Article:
But if you restart the Arduino Software IDE (e.g. Windows Start Menu > Arduino-1.6.0), without closing the previously opened IDE, then you get a second instance. If you pay attention to the port setting visible on the lower right status bar of each window, you can distinguish which windows belong to which IDE instance.

Each time you launch the Arduino Software IDE, you start a new instance of the software, that can talk to one board. Each instance of the IDE can have an unlimited number of windows, but they all share the same Tools > Port setting. If you re-launch the Arduino Software IDE again without closing it first, then you get a second instance that can have a different Tools > Port setting, and thus control another board at the same time.

Verified on Windows 7, Arduino Software IDE 1.6.0, with two Arduino UNO revision R2 boards (firmware rev 0001), Arduino device driver

  • How many instances of the IDE (and serial monitor) can one have running at once?
    – jnnfr
    Mar 9 '15 at 21:12
  • I don't think the OS places any artificial limit on the number of instances -- it's just like any other software as far as the computer is concerned. The installed hardware is what will limit how many useful instances you can open.
    – MarkU
    Mar 9 '15 at 22:55
  • Note that the Arduino IDE is probably not the best way to communicate with the boards at runtime - at most it is a tool for development and test programming, but probably should not be used for a mass-rollout programming. And it is almost certainly not what would be wanted for runtime communication - choose a solid standard or custom serial application for that instead. Mar 10 '15 at 12:48
  • @ChrisStratton and what serial application you think of? Aug 13 at 6:10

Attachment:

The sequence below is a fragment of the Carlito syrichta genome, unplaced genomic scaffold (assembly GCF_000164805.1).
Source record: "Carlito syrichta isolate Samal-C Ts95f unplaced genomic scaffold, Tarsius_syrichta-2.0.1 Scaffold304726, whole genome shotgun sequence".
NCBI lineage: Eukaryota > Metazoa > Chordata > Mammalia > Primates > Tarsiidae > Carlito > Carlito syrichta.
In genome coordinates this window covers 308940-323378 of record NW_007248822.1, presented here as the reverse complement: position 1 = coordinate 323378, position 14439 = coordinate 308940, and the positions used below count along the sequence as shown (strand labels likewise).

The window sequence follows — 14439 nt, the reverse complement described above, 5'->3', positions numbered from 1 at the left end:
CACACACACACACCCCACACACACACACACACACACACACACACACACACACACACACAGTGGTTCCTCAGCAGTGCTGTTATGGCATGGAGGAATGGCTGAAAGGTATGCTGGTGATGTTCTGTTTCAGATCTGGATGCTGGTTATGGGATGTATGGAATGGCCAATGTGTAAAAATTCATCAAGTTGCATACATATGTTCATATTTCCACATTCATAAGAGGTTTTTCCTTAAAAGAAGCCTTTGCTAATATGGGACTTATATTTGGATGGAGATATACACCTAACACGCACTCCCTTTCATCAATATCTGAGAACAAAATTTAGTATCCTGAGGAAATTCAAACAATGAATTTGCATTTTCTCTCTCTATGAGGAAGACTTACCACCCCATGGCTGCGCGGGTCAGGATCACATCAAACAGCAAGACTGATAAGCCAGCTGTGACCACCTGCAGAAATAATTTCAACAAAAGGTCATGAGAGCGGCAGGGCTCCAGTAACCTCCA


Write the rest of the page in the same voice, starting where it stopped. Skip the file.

I've run into the same question my self just on a Mac so in case anyone with Mac run into it: It is possible to connect and use many Arduinos to Mac at the same time. To do so run $ open -n /Applications/Arduino.app/ which will open a second instance of the Arduino IDE and you'll be able to select the Board and Port of each one and open multiple Serial windows. Notice that each Serial window has the path to the serial device which will help you know which window connected to which Arduino.


yes, you are only limited by the number of USB ports you have, however you have to consider is this is the best way to achieve what you are trying to do. You can get an ESP8266 device like the nodemcu, or something that gives you a wireless connection. With this, you can connect infinite number of devices to the central PC wirelessly. A Bluetooth module is also a good idea, it all depends on your budget and what you are trying to achieve.


I connect multiple arduinos to my ubuntu system. I use text editor to write code and upload code and read output from terminal.

List arduino devices

$ ls /dev/ttyACM*
/dev/ttyACM0    /dev/ttyACM1

To upload code to arduino

# to arduino 1
$ arduino --port /dev/ttyACM0 --board arduino:avr:uno --upload bt/bt.ino

 # to arduino 2
$ arduino --port /dev/ttyACM1 --board arduino:avr:mega --upload bt/bt.ino

To check output

$ screen /dev/ttyACM1 115200

$ screen /dev/ttyACM0 9600